It is widely accepted that Obama’s HAMP mortgage modification program is a failure, not helping anywhere near the number of homeowners leaders estimated it would help. If you’re facing foreclosure in Pinellas of Florida or are simply trying to get some reduced payments on your mortgage you will find trying to get a modification a very frustrating process. Virtually every client reports spending countless hours on the phone with lender representatives and sending documents back and forth again and again. I was at first incredulous, thinking that one or two lenders were getting it wrong, but I am a first hand witness to an entire industry that is broken down. If you’re trying for a modification or short sale, be prepared for months of frustration and hours on the phone…..and you probably wont get what you want.
The Curious Case of Canceled Sales
Attorneys and other opponents of the lenders and the mortgage meltdown are at a bit of a loss regarding why the system is broken down, but several theories are supported by facts. Most of the major lenders reported major (breathtaking) profits during the last quarter of 2009. Curiously many of the same lenders delayed or simply canceled foreclosure sales that they had every right to conclude during the last quarter. They had no legal reason to cancel the sales and some cited compassionate grounds for doing so. (Ha Ha) Bottom line is I believe some lenders canceled sales in order to depress their earnings. (Can’t get to high on the hog just yet.)
Today’s Wall Street Journal confirms that one effect of the canceled sales and slow pace of modifications is fewer home on the market and an increase in overall value.
The number of such homes available for sale dropped to 637,000 in November 2009 from 845,000 a year earlier, Barclays Capital estimated. Barclays expects the number to start rising again as people who don’t qualify for a loan modification or don’t want one lose their homes, and peak at 747,000 in April before declining gradually.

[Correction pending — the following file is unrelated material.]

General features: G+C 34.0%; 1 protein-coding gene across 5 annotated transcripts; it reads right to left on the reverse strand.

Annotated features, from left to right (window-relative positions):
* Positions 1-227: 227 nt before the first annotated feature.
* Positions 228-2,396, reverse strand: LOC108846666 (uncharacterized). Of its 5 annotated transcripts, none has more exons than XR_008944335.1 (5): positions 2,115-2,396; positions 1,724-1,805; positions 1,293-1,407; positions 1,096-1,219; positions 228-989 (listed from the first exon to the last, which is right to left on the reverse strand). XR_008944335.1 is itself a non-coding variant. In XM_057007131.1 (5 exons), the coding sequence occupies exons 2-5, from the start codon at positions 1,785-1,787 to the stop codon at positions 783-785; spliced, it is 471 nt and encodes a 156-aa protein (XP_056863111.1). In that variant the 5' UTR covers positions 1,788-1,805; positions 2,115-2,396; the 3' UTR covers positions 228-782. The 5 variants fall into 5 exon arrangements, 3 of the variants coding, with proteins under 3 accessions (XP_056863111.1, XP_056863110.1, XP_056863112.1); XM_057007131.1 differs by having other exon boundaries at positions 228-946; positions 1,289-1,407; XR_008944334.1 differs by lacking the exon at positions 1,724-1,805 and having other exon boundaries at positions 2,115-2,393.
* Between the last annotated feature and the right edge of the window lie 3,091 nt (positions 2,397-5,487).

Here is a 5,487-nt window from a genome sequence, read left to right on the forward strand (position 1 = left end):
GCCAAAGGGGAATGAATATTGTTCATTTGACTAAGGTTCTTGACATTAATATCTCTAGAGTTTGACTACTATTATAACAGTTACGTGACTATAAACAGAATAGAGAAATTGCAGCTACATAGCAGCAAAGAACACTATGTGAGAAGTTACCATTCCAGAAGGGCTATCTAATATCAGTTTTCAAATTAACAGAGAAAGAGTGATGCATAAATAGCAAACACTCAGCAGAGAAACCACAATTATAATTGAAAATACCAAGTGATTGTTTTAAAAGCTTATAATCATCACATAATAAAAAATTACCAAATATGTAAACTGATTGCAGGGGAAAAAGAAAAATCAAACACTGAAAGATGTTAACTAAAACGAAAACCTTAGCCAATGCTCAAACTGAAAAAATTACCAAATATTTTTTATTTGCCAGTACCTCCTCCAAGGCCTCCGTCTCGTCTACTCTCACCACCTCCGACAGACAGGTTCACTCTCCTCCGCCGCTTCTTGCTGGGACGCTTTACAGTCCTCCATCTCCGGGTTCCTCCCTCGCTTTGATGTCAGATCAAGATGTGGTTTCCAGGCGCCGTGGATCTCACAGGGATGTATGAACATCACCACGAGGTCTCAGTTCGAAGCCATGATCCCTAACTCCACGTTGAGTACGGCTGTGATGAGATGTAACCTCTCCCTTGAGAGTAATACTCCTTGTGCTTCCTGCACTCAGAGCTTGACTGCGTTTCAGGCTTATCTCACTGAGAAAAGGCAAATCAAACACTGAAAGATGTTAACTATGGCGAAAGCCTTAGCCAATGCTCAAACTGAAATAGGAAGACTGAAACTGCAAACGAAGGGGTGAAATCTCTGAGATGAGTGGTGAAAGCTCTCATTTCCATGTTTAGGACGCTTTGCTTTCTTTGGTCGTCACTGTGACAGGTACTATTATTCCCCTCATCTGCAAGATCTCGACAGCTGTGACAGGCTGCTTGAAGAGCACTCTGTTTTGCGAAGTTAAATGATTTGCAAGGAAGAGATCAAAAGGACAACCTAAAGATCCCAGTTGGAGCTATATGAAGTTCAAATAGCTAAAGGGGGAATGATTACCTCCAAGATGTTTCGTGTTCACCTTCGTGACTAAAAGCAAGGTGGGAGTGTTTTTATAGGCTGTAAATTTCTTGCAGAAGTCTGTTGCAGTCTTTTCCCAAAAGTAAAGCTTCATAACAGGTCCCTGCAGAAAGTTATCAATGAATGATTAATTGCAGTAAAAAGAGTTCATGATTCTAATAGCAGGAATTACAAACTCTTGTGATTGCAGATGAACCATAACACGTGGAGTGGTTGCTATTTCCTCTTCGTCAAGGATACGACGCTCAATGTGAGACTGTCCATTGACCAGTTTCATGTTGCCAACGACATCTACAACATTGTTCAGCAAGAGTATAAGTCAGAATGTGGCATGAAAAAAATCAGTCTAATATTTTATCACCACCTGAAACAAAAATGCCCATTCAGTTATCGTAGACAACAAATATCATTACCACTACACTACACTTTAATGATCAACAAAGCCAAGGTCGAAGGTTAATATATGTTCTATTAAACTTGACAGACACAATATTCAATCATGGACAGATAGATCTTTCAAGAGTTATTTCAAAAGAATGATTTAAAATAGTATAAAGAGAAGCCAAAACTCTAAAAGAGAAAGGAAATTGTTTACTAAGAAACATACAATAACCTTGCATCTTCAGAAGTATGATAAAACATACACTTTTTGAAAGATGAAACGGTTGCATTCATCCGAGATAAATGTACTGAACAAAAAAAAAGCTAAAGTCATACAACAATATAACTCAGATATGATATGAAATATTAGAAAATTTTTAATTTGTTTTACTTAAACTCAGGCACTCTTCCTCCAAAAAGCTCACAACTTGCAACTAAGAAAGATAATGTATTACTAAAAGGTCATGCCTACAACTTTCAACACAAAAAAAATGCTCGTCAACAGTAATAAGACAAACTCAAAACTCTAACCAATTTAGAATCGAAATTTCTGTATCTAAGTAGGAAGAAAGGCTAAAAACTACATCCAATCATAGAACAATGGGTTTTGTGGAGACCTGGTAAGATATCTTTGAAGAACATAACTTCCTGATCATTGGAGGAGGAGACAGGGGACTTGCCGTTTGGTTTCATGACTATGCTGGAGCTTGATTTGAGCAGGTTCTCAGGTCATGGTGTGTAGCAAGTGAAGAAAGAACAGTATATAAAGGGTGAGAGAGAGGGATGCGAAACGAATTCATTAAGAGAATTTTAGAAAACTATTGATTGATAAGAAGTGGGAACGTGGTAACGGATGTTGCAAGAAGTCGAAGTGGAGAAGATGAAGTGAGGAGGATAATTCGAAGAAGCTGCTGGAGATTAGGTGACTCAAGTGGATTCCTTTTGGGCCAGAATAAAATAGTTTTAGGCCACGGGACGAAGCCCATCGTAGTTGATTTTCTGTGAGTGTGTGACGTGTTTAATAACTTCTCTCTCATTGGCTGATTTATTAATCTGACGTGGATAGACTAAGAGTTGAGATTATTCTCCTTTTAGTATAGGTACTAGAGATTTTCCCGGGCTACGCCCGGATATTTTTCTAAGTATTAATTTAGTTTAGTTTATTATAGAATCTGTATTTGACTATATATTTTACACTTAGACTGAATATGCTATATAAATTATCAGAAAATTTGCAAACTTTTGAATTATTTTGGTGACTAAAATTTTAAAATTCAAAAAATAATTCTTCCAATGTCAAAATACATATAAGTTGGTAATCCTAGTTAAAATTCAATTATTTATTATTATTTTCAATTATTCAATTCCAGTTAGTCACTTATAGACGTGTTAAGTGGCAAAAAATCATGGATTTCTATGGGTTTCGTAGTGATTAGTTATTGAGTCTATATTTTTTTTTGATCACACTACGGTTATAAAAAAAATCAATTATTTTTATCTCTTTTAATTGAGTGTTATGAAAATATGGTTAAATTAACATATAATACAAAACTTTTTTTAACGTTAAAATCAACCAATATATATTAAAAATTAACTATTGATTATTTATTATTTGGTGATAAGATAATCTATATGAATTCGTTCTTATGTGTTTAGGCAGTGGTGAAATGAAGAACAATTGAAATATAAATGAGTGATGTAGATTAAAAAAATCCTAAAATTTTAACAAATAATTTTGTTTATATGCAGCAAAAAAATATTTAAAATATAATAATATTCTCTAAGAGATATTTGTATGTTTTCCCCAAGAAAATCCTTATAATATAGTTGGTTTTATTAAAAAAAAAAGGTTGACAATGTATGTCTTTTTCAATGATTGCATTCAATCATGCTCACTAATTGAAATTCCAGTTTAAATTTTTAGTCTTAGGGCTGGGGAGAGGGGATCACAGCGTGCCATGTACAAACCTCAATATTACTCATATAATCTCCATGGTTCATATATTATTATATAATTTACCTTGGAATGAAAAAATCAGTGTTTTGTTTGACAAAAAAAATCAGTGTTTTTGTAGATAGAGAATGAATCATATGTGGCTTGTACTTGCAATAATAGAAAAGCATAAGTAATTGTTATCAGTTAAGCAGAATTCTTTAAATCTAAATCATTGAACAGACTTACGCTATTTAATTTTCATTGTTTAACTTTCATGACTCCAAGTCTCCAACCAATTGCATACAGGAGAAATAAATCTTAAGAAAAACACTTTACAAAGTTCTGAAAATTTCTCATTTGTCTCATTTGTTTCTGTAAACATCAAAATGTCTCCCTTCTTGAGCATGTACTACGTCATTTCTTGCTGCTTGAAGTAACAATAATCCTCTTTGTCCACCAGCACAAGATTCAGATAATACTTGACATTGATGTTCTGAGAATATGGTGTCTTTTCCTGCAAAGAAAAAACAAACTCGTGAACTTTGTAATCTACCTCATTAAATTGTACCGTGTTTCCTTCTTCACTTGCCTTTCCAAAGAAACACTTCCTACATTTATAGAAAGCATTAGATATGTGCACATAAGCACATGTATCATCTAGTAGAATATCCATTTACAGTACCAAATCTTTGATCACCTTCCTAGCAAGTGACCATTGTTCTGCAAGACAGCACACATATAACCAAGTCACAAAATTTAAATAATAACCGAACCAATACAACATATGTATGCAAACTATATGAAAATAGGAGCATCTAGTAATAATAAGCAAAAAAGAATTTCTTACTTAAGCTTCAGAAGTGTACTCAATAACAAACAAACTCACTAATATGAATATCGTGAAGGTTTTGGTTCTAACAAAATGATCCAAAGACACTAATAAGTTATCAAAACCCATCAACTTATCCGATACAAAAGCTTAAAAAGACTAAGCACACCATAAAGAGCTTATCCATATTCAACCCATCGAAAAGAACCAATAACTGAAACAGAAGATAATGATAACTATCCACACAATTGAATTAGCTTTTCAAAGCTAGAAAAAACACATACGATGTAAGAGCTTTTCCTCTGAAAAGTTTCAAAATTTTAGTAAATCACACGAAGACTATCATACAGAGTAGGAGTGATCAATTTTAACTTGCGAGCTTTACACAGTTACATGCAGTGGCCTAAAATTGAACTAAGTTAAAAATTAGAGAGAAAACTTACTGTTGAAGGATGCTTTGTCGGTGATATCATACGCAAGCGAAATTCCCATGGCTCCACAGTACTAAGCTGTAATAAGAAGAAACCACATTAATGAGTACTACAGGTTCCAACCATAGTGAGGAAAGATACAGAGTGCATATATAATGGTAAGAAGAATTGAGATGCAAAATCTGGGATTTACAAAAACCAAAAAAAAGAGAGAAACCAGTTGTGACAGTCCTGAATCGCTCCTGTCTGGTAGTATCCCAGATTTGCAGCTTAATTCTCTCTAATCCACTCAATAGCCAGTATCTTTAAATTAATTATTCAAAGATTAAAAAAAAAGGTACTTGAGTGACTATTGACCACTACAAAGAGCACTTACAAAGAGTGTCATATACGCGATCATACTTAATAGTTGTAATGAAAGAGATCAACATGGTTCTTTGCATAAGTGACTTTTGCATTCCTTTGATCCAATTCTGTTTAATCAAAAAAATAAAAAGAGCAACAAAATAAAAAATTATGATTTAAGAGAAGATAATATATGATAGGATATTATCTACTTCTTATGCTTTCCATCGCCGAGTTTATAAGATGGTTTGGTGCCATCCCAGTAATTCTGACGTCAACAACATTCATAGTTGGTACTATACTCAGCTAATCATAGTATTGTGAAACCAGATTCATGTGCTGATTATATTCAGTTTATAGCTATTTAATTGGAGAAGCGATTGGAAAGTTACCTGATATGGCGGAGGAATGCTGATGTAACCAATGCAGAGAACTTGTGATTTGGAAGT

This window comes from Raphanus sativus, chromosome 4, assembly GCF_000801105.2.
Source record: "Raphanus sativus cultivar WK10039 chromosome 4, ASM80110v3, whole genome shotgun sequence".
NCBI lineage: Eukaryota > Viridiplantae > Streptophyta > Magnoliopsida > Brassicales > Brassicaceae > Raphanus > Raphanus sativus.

As recently as September, however, Barclays expected a peak of nearly 1.2 million foreclosed homes for sale in mid-2010. “Our projected peak keeps getting lower, the longer banks delay foreclosure sales,” spreading the pain over a longer period, says Glenn Boyd, a senior researcher at Barclays.
That has implications for pricing. The S&P/Case-Shiller 20-city home price index is down 29% from its peak in 2006 but has leveled off in recent months as fewer foreclosures have hit the market.
As of Sept. 30, about 7.5 million households were behind on their mortgages or in the foreclosure process, according to the Mortgage Bankers Association, a trade group.
Bottom line is those 7.5 million homes are going to continue to have a profoundly negative effect on the real estate market and the larger economy for years–even decades to come. And as unemployment continues to rise, the number of households in trouble will only increase…..this is not just a problem for those 7.5 million in trouble….it’s everyone’s problem and we need a better system to address the problem.
Full Text of Article Here.